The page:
“All the studies show there is far more work-related stress today than there used to be, and that the stress is constant,” member of parliament, Benoit Hamon, told the BBC. “Employees physically leave the office, but they do not leave their work. They remain attached by a kind of electronic leash – like a dog. The texts, the messages, the emails – they colonize the life of the individual to the point where he or she eventually breaks down.”

The French government has science to support this law.  Research at the University of British Columbia shows that checking email only three times a day is less stressful than checking continuously.  Research at Colorado State University suggests that even the expectation of after-hours emails can have a negative effect on our well-being.

Research from the University of British Columbia published under the title of “Check less to reduce email stress” (1) suggests that easing up on email checking can help reduce psychological stress.

The publication says:  “Some of the study’s 124 adults — including students, financial analysts, medical professionals and others — were instructed to limit checking email to three times daily for a week. Others were told to check email as often as they could (which turned out to be about the same number of times that they normally checked their email prior to the study).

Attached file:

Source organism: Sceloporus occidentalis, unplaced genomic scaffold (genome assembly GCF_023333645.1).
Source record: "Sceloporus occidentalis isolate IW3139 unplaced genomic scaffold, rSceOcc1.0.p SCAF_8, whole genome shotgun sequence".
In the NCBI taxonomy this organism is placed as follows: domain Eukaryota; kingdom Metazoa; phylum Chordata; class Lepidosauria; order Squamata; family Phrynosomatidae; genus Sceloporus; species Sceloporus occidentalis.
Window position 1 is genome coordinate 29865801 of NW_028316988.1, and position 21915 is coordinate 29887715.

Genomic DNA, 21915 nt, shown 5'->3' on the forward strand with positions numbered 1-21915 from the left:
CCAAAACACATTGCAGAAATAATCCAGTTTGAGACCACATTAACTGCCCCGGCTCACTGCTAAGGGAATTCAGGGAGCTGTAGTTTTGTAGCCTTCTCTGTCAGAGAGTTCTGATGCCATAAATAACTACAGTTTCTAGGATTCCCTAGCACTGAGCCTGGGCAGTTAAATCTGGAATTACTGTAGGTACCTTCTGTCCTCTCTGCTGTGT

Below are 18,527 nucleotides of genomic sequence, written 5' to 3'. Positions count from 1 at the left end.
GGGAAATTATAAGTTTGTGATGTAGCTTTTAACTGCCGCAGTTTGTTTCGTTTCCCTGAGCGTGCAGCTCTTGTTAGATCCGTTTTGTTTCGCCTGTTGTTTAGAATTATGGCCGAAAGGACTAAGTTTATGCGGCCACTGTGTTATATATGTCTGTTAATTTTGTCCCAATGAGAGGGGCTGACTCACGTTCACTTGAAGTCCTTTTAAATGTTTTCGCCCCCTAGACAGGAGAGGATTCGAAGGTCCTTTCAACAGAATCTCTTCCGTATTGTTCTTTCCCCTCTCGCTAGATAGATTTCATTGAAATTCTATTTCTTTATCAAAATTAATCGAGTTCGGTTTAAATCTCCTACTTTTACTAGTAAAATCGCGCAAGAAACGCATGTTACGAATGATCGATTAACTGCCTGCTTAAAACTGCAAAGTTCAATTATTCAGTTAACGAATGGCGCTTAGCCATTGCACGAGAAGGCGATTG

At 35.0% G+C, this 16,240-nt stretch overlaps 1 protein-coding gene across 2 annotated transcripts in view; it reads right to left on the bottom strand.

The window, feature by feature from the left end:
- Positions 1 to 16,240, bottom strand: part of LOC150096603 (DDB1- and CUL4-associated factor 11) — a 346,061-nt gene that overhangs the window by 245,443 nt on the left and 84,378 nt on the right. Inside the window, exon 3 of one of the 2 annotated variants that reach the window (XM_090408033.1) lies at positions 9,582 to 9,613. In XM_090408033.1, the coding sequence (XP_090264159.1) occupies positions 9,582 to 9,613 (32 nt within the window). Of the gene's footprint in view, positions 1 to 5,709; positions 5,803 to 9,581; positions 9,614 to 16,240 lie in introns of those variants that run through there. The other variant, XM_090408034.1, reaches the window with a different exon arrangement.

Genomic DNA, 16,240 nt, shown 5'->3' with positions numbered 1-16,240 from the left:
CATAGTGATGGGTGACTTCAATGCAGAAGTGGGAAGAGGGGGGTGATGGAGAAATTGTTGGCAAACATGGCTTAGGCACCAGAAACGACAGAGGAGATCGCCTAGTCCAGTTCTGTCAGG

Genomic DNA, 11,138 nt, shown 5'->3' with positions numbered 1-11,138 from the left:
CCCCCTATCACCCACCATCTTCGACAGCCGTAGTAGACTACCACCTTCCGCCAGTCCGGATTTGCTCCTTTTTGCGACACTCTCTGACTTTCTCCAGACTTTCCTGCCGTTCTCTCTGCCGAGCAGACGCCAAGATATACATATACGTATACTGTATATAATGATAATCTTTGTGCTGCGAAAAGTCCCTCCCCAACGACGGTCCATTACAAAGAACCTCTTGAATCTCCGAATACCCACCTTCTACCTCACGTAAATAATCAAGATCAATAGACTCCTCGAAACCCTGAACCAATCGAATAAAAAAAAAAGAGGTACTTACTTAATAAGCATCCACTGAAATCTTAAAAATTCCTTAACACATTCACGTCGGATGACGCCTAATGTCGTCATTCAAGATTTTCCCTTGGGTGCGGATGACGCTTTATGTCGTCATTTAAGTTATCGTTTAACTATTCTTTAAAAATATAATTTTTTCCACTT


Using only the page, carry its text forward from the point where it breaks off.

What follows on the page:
“These instructions were then reversed for the participants during a subsequent week. During the study period, participants also answered brief daily surveys, including information about their stress levels.

“Our findings showed that people felt less stressed when they checked their email less often,” says Kostadin Kushlev, the study’s lead author and a PhD candidate at UBC’s Dept. of Psychology.

The Pajama Habit

Here is the simple habit that costs nothing and takes no time, but reduces stress and can help improve health.  This tip was given to Merri and me by an Indian doctor many years ago because our business is at home, so we would never really quit work.  A house cluttered with business and work can be even worse than after hours emails.  The work is always present.

The Three Step Routine

Stress Reduction Step #1:  Set a time to quit work and leave the work space, especially if it’s an office at home.  Close the door.  Get work out off site and out of sight.